The Utilization of Oberea erythrocephala as an Additional Bio-Control Agent on Leafy Spurge in the Little Missouri River Basin
Question 1. What major problem or issue is being resolved and how are you resolving it?
Leafy spurge root placement in the soil appears to limit the success of Aphthona spp. to only a particular range of environmental conditions, and leafy spurge inhabits a wide range of different environmental habitats. The successful establishment of Oberea erythrocphala will support the efforts of managing leafy spurge with another biological control agent in areas where Aphthona spp. have not been successful. One-thousand Oberea erythrocphala have been released at selected sites in the TEAM Leafy Spurge demonstration areas in the Little Missouri River basin to determine the suitability of this beetle as an additional biological control agent where the success of Aphthona flea beetles has been less than satisfactory.
Question 2. How serious is the problem? Why does it matter?
The economic impact of leafy spurge to agricultural and nonagricultural (recreational and watershed) lands is approximately $130 million annually in the four-state region of Montana, North Dakota, South Dakota, and Wyoming where spurge infests about 1.2 million acres. Leafy spurge can be managed using chemical, cultural and/or biological control. However in many leafy spurge infested areas the terrain is not suitable for herbicide treatment or cultural control, or the success of the biological control agent, Aphthona flea beetles, has been less than satisfactory. Thus, land managers and owners have limited tools for managing leafy spurge in these areas and, consequently they would incur an economic loss from reduced agricultural production or recreational/wetlands use on these lands.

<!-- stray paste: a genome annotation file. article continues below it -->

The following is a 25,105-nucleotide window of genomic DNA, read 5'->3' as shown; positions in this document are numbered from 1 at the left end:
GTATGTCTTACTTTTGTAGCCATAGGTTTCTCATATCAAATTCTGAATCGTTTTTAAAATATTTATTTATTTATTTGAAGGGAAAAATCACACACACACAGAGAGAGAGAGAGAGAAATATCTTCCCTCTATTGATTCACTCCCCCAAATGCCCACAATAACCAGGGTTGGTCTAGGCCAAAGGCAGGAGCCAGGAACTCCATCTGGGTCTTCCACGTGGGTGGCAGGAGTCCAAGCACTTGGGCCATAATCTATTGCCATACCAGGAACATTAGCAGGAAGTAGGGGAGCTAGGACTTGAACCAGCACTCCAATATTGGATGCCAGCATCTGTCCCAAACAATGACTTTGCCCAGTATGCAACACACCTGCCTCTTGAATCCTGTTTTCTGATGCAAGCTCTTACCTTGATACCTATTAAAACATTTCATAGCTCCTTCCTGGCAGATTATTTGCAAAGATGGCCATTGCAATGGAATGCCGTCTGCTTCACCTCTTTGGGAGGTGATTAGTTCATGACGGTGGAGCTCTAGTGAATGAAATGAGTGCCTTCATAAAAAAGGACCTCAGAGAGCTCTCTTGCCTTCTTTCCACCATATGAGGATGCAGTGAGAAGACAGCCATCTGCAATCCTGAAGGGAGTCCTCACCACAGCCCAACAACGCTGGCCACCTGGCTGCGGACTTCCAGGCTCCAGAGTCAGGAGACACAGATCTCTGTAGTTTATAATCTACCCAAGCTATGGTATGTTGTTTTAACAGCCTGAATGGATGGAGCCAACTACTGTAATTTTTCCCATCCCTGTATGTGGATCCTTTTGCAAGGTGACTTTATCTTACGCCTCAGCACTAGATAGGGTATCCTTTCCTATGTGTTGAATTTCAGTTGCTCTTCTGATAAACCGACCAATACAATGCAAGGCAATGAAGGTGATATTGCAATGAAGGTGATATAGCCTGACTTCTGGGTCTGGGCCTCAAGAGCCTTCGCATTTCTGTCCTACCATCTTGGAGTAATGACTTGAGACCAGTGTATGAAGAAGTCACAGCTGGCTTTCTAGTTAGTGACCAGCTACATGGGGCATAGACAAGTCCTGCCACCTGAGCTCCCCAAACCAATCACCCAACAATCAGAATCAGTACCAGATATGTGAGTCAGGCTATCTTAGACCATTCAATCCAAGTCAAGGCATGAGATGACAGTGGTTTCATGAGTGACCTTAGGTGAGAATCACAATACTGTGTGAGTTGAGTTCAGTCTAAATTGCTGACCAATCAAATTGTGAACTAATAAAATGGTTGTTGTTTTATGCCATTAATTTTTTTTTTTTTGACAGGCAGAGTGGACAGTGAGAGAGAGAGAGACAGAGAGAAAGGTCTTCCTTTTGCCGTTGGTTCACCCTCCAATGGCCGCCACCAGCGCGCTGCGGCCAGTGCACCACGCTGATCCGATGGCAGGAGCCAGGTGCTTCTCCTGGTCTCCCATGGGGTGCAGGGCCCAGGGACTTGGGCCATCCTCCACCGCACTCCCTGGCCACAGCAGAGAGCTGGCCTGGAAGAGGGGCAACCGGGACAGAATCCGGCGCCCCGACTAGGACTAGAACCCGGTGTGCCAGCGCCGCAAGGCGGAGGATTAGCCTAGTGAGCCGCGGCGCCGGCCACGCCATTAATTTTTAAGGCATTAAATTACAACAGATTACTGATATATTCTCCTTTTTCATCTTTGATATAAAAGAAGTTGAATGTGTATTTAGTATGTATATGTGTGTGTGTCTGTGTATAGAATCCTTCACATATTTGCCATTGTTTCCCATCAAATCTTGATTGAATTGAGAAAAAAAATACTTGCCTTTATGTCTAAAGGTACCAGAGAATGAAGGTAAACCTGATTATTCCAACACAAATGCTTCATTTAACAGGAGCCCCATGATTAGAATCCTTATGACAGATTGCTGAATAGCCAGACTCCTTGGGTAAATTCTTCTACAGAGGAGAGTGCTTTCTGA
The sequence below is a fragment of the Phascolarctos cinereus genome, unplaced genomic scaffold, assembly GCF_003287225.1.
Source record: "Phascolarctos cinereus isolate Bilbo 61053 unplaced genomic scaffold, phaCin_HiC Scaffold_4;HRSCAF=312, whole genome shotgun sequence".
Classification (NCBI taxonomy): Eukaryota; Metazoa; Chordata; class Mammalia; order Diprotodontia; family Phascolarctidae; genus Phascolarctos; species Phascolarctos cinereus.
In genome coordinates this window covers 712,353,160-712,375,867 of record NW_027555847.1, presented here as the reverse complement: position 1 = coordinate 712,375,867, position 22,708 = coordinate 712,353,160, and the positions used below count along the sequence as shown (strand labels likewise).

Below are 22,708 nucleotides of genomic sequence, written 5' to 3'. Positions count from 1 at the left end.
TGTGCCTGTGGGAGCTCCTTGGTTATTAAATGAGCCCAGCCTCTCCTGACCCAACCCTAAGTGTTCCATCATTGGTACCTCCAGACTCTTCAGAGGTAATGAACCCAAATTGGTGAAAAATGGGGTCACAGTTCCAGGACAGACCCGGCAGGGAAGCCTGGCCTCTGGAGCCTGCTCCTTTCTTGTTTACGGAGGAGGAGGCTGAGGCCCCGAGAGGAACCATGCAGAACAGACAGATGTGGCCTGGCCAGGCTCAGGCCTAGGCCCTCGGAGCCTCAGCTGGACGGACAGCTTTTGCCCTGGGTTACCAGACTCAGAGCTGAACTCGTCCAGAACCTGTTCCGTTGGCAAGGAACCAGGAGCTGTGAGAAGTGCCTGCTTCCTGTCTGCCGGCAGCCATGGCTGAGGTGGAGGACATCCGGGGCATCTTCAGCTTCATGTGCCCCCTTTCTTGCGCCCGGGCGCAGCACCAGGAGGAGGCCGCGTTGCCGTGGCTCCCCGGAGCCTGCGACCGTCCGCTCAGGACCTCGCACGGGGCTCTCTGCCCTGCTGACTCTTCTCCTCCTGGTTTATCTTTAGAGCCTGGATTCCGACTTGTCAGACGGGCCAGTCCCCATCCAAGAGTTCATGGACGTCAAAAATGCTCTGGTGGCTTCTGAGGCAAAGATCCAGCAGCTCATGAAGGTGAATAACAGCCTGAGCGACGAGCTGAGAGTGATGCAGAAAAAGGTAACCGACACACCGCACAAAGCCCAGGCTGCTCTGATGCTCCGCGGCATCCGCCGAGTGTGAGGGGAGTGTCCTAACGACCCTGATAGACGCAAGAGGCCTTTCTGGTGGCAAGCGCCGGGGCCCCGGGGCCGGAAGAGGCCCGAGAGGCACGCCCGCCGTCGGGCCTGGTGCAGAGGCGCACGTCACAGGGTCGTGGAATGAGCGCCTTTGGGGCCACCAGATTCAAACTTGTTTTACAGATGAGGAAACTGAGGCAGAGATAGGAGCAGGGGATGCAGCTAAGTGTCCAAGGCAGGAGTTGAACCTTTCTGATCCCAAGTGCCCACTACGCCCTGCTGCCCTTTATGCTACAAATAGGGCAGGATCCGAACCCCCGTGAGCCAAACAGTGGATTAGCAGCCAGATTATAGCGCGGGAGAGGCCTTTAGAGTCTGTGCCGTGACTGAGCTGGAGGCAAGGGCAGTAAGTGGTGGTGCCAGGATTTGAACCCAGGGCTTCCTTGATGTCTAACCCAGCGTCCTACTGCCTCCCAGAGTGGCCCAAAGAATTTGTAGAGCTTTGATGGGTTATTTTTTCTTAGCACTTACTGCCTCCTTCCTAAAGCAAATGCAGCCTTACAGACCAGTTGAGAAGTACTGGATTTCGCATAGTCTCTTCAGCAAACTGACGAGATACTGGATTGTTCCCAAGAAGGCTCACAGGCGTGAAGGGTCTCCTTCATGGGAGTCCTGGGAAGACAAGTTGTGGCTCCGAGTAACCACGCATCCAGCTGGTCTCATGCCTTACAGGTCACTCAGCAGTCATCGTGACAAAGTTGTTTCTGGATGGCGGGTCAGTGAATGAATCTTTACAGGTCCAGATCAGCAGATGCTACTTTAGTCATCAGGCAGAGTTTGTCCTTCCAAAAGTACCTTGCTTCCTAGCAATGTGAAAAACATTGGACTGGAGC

Question 3. How does it relate to the National Program(s) and National Program Component(s)?
The TEAM Leafy Spurge project is a part of the USDA/ARS Area-Wide Management Program. It is a component of Crop and Commodity Pest Biology, Control and Quarantine(304). TEAM Leafy Spurge complements efforts to develop new and improved pest control technologies and assess component technologies for integrated pest management (IPM) systems.
Question 4. What was your most significant accomplishment this past year?
Leafy spurge root placement in the soil appears to limit the success of Aphthona spp. to only a particular range of environmental conditions, and leafy spurge inhabits a wide range of different environmental habitats. We are examining the effectiveness and population development of the long-horned beetle as the flea beetle reduces the spurge infestation over a 1-3 year period. Two-Hundred Oberea erythrocphala were released to augment the eight-hundred that were released during 1999 into four selected sites in the TEAM leafy spurge demonstration areas. Data collected on the biology and behavior of Oberea erythrocphala will provide information as to the type of environment(s) suitable for the success of this biological control agent.
Question 5. Describe your major accomplishments over the life of the project, including their predicted or actual impact.
The duration of this project has covered the period from spring 1999 to late summer 2000. We successfully released 800 Oberea erythrocphala during 1999 at each of four selected release sites in the TEAM Leafy Spurge demonstration areas in the Little Missouri River basin. Two of the sites, were augmented with an additional 200 beetles. Beetles were not augmented at the other two sites because they were eliminated from the study (see question # 4). When data was collected during late summer of 1999 (year of first release) we recorded that Oberea erythrocphala had accepted the leafy spurge in each of the four release sites, successfully using leafy spurge for reproduction.